Why ask Why?
We lose jobs, friendship fades away, and relationships dissolve. We face hurts, loss, disappointments and heartache. Why?
Why is it that we try to do the right thing, we have the best of intentions, give wholeheartedly, and are authentic, but bad things still happen? Or, things do not unfold how we imagined. These experiences chip away at our self-esteem and confidence.
Bad things happen to good people, and there are several reasons why. One reason is to teach us about ourselves. To test our commitments that we made to ourselves, to challenge us to grow beyond our current state and to establish personal boundaries. So often we look at tragedy or hurt as a bad thing, but we never stop to assess the situation and look at the positive outcomes.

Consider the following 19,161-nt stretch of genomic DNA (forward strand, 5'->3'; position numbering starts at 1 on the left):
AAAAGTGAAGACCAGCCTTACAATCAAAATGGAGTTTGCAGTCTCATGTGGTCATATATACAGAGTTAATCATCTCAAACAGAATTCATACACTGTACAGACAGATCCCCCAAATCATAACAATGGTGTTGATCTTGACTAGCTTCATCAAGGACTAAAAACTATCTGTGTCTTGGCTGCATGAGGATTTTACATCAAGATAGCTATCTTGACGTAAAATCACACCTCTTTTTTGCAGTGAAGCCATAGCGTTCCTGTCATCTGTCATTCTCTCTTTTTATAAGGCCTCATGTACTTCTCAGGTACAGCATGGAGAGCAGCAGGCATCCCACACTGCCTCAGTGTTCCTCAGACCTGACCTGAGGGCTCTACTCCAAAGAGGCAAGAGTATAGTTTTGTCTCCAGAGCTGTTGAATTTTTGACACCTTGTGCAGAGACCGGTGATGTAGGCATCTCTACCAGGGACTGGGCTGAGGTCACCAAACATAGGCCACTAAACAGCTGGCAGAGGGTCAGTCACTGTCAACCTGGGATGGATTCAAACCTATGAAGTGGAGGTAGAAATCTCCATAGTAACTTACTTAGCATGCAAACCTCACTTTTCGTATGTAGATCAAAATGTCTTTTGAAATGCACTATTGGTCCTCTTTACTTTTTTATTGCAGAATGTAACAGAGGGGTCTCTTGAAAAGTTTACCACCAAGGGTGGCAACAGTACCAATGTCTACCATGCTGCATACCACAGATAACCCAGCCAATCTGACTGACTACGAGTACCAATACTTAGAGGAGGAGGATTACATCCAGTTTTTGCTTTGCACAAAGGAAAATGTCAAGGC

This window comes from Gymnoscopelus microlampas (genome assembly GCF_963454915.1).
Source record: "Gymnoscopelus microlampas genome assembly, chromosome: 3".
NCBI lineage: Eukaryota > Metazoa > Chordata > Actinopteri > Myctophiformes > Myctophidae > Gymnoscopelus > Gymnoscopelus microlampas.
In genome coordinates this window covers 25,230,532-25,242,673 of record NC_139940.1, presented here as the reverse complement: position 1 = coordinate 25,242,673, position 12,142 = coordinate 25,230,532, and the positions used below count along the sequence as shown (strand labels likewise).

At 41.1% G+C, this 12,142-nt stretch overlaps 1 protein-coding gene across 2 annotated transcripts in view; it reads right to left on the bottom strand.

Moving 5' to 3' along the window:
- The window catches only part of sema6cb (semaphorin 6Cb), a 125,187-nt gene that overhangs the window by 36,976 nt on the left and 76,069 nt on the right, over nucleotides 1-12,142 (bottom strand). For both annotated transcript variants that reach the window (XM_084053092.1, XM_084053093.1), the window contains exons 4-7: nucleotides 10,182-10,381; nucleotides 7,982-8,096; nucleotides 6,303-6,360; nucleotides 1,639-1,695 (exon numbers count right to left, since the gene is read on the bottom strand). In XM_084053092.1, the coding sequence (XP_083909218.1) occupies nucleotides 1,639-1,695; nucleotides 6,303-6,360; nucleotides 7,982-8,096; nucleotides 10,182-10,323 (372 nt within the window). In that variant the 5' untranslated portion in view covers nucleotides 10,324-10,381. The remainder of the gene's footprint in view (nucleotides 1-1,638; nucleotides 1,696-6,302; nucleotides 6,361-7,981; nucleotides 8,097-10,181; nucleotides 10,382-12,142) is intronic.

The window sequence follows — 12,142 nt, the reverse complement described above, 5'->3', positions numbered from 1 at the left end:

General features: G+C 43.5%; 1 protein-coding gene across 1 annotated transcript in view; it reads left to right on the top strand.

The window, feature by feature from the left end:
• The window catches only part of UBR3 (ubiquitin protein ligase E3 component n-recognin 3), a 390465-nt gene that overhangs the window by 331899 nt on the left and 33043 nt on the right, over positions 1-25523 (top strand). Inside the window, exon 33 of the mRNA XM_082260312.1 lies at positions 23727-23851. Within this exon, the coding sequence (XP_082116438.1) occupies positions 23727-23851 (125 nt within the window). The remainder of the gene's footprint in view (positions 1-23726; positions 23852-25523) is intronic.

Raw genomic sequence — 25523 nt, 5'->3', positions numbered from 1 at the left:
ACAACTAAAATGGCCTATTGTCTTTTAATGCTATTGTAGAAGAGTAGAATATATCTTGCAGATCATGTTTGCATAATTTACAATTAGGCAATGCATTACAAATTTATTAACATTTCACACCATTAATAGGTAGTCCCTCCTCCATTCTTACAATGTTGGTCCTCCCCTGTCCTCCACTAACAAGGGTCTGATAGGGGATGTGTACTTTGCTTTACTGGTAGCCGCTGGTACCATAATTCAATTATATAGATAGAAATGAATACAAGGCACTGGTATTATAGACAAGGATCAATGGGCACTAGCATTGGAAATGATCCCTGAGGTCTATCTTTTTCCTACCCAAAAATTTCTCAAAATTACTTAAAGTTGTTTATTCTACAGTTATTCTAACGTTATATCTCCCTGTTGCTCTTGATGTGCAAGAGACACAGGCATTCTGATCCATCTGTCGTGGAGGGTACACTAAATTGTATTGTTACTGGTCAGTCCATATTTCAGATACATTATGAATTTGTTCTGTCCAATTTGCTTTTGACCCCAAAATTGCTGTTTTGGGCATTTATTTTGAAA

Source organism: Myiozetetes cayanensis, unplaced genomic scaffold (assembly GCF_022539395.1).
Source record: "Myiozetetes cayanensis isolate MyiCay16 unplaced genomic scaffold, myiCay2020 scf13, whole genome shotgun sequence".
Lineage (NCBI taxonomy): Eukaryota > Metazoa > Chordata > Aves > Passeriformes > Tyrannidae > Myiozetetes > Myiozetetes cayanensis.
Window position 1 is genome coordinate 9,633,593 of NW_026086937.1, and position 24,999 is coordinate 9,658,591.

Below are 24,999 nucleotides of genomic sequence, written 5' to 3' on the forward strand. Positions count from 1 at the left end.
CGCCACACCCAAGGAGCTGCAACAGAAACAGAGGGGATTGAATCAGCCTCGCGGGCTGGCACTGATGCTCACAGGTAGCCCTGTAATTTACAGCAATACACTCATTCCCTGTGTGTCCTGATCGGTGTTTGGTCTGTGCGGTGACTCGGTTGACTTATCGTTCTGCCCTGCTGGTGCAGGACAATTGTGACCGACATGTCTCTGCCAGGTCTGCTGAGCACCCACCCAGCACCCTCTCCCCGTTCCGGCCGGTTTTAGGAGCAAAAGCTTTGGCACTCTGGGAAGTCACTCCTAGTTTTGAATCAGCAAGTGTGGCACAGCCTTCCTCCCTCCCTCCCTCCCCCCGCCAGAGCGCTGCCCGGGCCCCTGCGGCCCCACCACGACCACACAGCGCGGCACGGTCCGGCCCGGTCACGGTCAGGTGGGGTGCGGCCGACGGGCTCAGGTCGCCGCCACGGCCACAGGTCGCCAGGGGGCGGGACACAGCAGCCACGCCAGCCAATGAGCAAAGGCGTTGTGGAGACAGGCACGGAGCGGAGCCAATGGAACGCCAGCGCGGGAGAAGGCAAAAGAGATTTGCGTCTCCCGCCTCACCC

I’ve learned there is value in everything. I’m not sad it’s over, but I’m happy that it happened. I hate how it happened. I’m not even upset that I endured pain, but I’m excited about how it shaped me. Cutting and pruning both feel the same, but pruning is designed for growth, not your demise. If we begin to look at the experiences as lessons learned, we then are able to keep our confidence in tact. Just because something goes wrong, that doesn’t mean something is wrong with us.
The next time you ask yourself, “Why did this happen?” change that “why” to a “what.” What did I learn? What did I gain? What can I do differently? Learn what your hot buttons are, learn to trust yourself and learn to look at people and situations at face value rather than how we would like them to be.